Nine people were hospitalized Thursday, and one remains in critical and unstable condition, after nine Russian snowmobilers broke through the sea ice in Templefjorden, according to The Governor of Svalbard.
An expedition of about 20 Russian tourists and four guides were traveling from Pyramiden to Longyearbyen as part of the a five-day trip scheduled to end Friday when the incident occurred, according to NRK. The governor’s office was notified by people in Barentsburg at about 5:30 p.m. Thursday.
Both of the governor’s rescue helicopters were sent out and reached the accident site at 6:11 p.m., according to the Norwegian Joint Rescue Coordination Centres. One helicopter picked up four people in the water at 6:25, two more were rescued on the ice a short time later and brought aboard the Norwegian Coast Guard’s Svalbard vessel, but finding the last three people who managed to reach Fredheim on the ice proved more difficult and, according to NRK “a dive search was initiated” before other snowmobilers located them.
“One person is critically injured and unstable,” the University Hospital of Northern Norway in Tromsø wrote in a statement issued at 7:40 a.m Friday. “The other patient who has been transported to Tromsø is seriously injured, but is now stable. The other three patients have received the necessary medical supervision at Longyearbyen Hospital. All patients were exposed to moderate to life-threatening hypothermia in the accident.”
Although some parts of the ice in the fjord were known to be unstable, an officials from the governor’s office told Svalbardposten it is not yet certain if the accident occurred in one of those areas. The governor’s office is investigating the accident to determine if negligence was involved.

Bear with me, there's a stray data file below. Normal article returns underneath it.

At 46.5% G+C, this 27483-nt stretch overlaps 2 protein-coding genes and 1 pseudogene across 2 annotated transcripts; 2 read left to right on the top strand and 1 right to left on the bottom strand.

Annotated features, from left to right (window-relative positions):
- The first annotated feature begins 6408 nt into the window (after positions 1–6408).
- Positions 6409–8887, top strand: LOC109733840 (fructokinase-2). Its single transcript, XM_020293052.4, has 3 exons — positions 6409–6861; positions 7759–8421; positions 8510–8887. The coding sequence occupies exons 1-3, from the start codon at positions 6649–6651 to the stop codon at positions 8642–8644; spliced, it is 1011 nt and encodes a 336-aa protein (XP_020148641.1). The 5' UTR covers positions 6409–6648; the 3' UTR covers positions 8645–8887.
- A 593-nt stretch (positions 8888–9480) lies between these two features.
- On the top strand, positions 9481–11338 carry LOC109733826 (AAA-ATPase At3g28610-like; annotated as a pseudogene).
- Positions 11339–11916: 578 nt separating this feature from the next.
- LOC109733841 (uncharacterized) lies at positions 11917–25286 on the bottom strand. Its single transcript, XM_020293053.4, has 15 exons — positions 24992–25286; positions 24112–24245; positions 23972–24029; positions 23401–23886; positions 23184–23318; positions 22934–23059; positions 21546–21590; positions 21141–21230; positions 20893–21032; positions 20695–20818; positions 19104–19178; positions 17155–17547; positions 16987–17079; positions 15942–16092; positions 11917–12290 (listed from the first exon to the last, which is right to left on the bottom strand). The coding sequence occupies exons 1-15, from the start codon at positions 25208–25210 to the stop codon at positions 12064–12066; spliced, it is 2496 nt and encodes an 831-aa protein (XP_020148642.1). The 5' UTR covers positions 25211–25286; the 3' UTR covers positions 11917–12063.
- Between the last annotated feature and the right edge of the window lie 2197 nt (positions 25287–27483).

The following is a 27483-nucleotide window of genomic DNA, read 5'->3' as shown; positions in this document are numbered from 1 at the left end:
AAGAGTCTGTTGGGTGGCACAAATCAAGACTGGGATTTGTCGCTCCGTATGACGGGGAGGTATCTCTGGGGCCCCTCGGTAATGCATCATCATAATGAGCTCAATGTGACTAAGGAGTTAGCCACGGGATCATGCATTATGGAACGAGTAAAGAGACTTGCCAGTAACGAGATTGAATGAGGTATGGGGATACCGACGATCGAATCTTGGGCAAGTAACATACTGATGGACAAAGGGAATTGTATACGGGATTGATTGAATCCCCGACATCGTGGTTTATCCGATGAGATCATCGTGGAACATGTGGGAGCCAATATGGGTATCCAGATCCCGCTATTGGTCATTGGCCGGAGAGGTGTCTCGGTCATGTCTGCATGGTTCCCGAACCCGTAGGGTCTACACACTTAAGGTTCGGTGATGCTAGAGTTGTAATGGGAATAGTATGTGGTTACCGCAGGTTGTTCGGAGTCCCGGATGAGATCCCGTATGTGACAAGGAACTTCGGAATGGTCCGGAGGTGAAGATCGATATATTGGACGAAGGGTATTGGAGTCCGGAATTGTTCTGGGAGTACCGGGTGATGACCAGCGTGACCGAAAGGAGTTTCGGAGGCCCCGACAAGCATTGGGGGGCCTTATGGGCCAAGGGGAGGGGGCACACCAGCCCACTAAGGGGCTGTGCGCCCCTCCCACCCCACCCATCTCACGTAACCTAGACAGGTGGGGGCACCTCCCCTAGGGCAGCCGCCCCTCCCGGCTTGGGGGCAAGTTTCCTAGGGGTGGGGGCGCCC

Officials also sent out a notice that the K/V Svalbard created a long, open crack in the ice between Fredheim and Kapp Schoultz during the rescue operation.
Eleven other tourists and a guide who were some distance from the group that fell through the ice returned to Pyramiden and are awaiting further developments, Katerina Zwonckova, marketing manager for Arctic travel company Grumant, told NRK.
Mads Gilbert, a clinician at the Department of Emergency Medicine at UNN, told the network the incident shows why Svalbard and Northern Norway need upgraded capabilities including long-sought air ambulance capable of greater speed and range.
“This requires us to send special equipment but we cannot load it on board our ambulance flight because the weather conditions are such that the propulsion aircraft we have today has such major weight restrictions that we can not reach Longyearbyen with the necessary personnel and equipment,” he said.
(This story will be updated as details are made available.)